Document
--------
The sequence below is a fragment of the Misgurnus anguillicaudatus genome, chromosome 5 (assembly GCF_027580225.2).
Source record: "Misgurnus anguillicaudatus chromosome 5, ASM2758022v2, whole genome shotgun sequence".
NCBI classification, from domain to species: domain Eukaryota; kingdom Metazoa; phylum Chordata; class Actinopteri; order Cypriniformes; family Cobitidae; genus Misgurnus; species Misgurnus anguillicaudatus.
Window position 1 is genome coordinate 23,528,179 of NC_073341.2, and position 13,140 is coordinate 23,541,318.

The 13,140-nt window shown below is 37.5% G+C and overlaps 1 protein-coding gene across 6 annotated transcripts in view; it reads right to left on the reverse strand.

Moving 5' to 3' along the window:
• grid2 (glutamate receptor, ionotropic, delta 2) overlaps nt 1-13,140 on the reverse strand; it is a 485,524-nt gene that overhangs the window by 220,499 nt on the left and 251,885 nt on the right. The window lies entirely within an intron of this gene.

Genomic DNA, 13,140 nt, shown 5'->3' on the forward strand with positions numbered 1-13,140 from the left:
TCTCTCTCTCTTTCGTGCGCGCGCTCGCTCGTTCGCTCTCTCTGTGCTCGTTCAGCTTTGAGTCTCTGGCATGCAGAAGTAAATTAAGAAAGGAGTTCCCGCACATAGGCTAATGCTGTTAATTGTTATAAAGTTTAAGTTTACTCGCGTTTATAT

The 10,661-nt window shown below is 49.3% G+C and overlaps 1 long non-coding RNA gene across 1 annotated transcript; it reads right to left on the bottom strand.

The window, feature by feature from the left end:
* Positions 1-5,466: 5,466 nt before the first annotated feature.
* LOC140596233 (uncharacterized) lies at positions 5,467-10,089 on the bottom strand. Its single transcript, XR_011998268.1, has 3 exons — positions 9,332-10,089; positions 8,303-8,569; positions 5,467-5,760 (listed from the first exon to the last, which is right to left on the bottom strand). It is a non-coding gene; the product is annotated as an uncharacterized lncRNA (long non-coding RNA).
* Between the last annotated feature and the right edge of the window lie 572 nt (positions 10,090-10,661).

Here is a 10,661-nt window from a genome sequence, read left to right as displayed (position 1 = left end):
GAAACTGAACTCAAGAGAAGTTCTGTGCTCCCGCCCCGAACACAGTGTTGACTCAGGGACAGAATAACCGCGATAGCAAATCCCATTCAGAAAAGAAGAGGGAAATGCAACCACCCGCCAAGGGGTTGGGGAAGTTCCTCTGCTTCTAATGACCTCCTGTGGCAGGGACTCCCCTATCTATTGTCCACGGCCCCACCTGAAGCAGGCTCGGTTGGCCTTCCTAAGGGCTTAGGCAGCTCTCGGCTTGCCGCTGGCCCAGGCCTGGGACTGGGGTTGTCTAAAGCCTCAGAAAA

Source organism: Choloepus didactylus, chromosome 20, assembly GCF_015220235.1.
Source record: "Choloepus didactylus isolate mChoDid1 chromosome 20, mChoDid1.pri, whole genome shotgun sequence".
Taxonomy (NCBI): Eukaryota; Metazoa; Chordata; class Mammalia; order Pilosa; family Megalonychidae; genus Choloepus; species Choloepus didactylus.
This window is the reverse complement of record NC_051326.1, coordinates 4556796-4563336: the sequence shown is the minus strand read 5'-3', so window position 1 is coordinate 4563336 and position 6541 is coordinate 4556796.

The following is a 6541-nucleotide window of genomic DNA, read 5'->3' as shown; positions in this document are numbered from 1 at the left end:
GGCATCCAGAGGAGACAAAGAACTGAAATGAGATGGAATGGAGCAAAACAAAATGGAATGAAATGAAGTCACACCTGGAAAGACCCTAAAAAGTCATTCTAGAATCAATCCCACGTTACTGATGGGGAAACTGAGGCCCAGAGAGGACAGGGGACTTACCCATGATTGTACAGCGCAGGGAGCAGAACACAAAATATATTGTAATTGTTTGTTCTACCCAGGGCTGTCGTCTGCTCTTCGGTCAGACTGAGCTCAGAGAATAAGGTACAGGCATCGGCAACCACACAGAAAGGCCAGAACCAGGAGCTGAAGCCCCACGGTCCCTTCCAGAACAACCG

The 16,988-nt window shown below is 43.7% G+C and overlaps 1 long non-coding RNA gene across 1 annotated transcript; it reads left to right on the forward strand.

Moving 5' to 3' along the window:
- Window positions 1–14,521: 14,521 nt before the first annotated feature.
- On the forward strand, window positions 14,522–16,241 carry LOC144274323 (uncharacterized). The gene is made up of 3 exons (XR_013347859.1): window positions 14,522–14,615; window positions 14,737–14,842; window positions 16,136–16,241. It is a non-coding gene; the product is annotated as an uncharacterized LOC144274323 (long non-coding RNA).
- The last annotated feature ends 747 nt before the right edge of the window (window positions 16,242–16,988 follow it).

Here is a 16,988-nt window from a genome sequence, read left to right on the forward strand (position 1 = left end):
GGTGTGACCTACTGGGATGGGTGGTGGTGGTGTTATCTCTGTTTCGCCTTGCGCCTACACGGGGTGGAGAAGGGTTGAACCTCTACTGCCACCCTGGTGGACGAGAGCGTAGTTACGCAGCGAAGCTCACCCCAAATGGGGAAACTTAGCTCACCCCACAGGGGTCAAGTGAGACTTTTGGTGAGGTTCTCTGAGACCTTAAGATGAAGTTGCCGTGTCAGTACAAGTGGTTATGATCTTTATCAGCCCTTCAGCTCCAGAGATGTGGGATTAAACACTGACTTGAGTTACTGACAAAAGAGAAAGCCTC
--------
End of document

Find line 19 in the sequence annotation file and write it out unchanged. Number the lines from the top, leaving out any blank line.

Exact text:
Taxonomy (NCBI): Eukaryota; Metazoa; Chordata; class Mammalia; order Pilosa; family Megalonychidae; genus Choloepus; species Choloepus didactylus.